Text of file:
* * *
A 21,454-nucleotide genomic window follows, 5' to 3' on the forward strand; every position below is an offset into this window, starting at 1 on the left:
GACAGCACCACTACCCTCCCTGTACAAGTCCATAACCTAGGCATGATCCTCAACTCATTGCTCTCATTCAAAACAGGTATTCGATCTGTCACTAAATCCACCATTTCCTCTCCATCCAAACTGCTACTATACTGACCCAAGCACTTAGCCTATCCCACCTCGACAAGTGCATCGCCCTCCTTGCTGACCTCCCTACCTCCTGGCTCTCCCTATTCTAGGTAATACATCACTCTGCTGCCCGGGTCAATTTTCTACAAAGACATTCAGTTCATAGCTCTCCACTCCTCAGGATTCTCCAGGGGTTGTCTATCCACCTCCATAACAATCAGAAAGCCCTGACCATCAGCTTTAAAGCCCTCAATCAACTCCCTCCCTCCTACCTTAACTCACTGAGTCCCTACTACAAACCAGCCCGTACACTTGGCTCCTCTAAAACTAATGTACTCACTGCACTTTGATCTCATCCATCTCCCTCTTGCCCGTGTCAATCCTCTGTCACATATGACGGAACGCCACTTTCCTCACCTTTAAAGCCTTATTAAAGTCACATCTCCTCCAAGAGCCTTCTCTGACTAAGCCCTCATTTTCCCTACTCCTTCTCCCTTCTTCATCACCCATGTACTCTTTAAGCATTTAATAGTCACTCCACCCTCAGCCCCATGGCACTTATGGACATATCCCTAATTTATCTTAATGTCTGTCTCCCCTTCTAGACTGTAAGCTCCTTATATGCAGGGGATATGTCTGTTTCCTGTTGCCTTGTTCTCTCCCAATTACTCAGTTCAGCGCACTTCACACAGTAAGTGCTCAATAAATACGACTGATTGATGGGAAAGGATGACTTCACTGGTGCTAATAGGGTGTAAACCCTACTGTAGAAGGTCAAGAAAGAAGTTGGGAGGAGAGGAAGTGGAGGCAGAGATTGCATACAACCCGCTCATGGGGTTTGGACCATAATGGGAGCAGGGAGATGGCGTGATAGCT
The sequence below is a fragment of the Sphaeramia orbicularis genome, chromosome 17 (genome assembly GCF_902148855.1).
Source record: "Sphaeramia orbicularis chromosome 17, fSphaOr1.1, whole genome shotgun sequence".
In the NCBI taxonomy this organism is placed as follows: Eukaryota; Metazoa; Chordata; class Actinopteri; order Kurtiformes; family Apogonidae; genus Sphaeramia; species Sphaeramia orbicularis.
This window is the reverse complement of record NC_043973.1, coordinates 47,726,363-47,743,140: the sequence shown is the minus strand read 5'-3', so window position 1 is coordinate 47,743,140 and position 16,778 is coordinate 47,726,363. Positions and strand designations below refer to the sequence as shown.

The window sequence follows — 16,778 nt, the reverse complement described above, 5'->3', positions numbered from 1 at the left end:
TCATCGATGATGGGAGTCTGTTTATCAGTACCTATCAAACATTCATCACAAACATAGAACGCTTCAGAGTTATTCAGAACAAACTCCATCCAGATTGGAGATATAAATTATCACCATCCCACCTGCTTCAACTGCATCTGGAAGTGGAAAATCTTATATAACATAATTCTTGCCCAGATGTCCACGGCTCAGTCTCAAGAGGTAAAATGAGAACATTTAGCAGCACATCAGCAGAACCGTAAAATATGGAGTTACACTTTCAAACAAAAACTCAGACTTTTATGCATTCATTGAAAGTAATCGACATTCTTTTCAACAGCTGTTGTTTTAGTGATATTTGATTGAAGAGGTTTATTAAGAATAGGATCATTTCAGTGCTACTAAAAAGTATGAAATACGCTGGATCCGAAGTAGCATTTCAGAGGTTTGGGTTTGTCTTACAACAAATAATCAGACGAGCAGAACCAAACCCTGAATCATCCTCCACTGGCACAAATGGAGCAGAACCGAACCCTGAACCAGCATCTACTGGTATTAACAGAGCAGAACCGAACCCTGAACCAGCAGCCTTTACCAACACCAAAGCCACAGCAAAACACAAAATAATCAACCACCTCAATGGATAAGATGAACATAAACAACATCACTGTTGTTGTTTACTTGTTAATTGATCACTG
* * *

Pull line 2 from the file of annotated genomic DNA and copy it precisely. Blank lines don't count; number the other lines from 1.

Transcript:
GACAGCACCACTACCCTCCCTGTACAAGTCCATAACCTAGGCATGATCCTCAACTCATTGCTCTCATTCAAAACAGGTATTCGATCTGTCACTAAATCCACCATTTCCTCTCCATCCAAACTGCTACTATACTGACCCAAGCACTTAGCCTATCCCACCTCGACAAGTGCATCGCCCTCCTTGCTGACCTCCCTACCTCCTGGCTCTCCCTATTCTAGGTAATACATCACTCTGCTGCCCGGGTCAATTTTCTACAAAGACATTCAGTTCATAGCTCTCCACTCCTCAGGATTCTCCAGGGGTTGTCTATCCACCTCCATAACAATCAGAAAGCCCTGACCATCAGCTTTAAAGCCCTCAATCAACTCCCTCCCTCCTACCTTAACTCACTGAGTCCCTACTACAAACCAGCCCGTACACTTGGCTCCTCTAAAACTAATGTACTCACTGCACTTTGATCTCATCCATCTCCCTCTTGCCCGTGTCAATCCTCTGTCACATATGACGGAACGCCACTTTCCTCACCTTTAAAGCCTTATTAAAGTCACATCTCCTCCAAGAGCCTTCTCTGACTAAGCCCTCATTTTCCCTACTCCTTCTCCCTTCTTCATCACCCATGTACTCTTTAAGCATTTAATAGTCACTCCACCCTCAGCCCCATGGCACTTATGGACATATCCCTAATTTATCTTAATGTCTGTCTCCCCTTCTAGACTGTAAGCTCCTTATATGCAGGGGATATGTCTGTTTCCTGTTGCCTTGTTCTCTCCCAATTACTCAGTTCAGCGCACTTCACACAGTAAGTGCTCAATAAATACGACTGATTGATGGGAAAGGATGACTTCACTGGTGCTAATAGGGTGTAAACCCTACTGTAGAAGGTCAAGAAAGAAGTTGGGAGGAGAGGAAGTGGAGGCAGAGATTGCATACAACCCGCTCATGGGGTTTGGACCATAATGGGAGCAGGGAGATGGCGTGATAGCT